Sunday, May 19

Sexual Assault of Migrants in Panama Rises to Level Rarely Seen Outside War

The girl, 8, from Venezuela, had slept fitfully the night before, wailing in her dreams, her mother said, about the men trying to kill her.

Days earlier, the family had entered the Darién Gap, the jungle straddling Colombia and Panama that in the last three years has become one of the world’s busiest migrant highways. After climbing mountains and crisscrossing rivers in their quest to reach the United States, their group was accosted by a half-dozen men in ski masks, holding long guns and issuing threats.

“Women, take off your clothes!” the assailants shouted, the mother said, before they probed each woman’s intimate parts looking for cash.

Sons, brothers and husbands were forced to watch. Then the men turned to the girl, her mother said, ordering her to undress for a search, too.

Assault, robbery and rape have long been a grim risk of migrant journeys around the globe. But aid groups working in the Darién Gap say that in the past six months they have documented an extraordinary spike in attacks, with patterns and frequencies rarely seen outside of war zones.

Nearly all the attacks, they say, are happening on the Panamanian side of the jungle.

Long-established aid groups, including Doctors Without Borders and UNICEF, with experience working in conflicts, say the attacks are organized and exceptionally cruel. Perpetrators beat victims and take food, even baby formula, leaving people battered and starving in the forest.

And the assaults often involve cases in which dozens of women are violated in a single event.

In January and February, Doctors Without Borders recorded 328 reports of sexual violence, compared with 676 in all of 2023. This year, 113 came in a single week in February.

“The level of brutality is extreme,” said Luis Eguiluz, the organization’s director in Colombia and Panama.

Several humanitarian organizations, including Human Rights Watch, accuse Panama’s border police, which is charged with security in the jungle and has officers patrolling the forest, of failing to protect migrants and allowing perpetrators to commit crimes with impunity.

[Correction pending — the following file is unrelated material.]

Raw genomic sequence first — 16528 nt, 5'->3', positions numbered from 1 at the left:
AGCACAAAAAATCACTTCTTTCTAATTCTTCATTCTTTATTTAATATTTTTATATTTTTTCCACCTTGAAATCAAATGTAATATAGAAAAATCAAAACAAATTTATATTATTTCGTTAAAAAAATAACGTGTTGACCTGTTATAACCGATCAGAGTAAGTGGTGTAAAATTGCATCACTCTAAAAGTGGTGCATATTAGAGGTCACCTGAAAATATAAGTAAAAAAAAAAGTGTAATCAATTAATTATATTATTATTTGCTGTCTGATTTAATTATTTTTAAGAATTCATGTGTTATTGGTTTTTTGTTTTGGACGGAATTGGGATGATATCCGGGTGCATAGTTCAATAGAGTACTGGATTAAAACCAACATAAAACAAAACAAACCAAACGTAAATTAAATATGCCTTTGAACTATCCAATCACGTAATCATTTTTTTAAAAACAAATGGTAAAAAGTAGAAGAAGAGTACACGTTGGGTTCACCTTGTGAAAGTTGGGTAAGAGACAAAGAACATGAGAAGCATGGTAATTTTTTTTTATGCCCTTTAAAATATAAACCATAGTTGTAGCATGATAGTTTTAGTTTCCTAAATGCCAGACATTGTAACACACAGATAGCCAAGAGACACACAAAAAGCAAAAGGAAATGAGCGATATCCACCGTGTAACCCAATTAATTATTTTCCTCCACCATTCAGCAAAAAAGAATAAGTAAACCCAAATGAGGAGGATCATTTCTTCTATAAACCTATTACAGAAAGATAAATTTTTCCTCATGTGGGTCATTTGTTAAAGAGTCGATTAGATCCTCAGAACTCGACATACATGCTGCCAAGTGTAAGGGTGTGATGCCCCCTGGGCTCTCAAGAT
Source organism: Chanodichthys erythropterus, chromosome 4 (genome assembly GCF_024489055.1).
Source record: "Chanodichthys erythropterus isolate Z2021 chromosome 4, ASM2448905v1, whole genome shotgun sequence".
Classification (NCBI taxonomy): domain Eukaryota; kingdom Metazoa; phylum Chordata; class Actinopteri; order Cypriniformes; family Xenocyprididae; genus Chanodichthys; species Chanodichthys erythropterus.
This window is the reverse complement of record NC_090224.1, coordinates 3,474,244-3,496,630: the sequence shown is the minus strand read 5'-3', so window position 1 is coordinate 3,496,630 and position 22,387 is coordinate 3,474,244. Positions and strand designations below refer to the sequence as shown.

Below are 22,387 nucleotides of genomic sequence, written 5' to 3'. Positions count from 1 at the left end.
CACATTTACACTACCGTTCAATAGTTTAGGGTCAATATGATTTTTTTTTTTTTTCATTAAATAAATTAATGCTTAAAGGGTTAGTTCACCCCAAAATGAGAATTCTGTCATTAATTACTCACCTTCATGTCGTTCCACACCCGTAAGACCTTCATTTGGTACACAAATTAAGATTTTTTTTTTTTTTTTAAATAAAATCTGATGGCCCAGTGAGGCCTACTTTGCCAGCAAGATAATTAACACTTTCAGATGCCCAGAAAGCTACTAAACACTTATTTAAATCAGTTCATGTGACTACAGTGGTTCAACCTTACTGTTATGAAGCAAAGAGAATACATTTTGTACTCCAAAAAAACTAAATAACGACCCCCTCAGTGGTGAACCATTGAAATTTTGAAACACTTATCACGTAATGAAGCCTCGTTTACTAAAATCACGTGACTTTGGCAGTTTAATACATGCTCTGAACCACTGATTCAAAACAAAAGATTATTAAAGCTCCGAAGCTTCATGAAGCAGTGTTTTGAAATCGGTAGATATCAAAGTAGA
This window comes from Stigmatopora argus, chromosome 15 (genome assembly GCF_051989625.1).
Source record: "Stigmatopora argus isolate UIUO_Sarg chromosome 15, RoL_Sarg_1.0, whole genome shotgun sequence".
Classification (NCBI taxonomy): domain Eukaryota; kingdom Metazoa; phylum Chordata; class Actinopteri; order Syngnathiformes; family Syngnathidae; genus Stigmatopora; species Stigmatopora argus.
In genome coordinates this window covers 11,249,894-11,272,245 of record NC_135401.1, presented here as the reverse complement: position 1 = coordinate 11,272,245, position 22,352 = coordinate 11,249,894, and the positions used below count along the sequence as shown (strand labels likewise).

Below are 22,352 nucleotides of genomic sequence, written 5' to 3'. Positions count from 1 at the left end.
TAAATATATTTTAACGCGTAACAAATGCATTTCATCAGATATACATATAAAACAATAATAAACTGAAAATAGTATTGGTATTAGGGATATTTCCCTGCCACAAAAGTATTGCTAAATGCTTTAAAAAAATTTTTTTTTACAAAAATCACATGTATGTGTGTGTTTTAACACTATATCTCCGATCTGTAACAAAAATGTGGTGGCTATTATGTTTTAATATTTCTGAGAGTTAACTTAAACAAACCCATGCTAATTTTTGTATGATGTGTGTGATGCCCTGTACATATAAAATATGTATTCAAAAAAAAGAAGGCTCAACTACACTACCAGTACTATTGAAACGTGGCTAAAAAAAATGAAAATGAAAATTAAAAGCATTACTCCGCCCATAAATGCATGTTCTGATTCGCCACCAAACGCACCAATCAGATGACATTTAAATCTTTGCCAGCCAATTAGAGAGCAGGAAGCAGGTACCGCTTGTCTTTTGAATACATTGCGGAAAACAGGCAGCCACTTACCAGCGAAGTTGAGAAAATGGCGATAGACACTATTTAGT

These accusations come as top Panamanian officials voice growing frustration with the financial and environmental cost that migration has inflicted on the small nation, and amid growing calls among political leaders — including candidates in an upcoming presidential election — to halt the flow of people.

Two reporters for The New York Times captured a snapshot of the violence in March, speaking with more than 70 people during a four-day period who said they had been robbed by clusters of armed men in the jungle.

Of those interviewed, 14 were women who said they had been sexually violated, ranging from forcible touching to rape.

“They do all kinds of evil to you,” said one woman, 40, a mother of six who had been living in Chile. She was surrounded by a half-dozen masked men and raped, she said, after the group she was traveling with left her alone in the jungle. (The Times is withholding the names of people who say they had been victims of sexual violence to protect their privacy.)

Panama’s top security official, Juan Manuel Pino, whose ministry oversees the 5,000-person border police, known as Senafront, declined repeated requests for an interview.

Speaking at a public event, Edgar Pitti, the top Senafront official in the Darién, said officers were doing all they could to protect migrants, considering the jungle’s challenging terrain.

“It’s important to understand the geographic context,” he said.

Several Panamanian officials said the problem was not as serious as described by aid groups and migrants.

The prosecutor charged with leading investigations into organized crime, Emeldo Márquez, insisted in an interview that sexual violence on the migrant route in his country “has gone down.”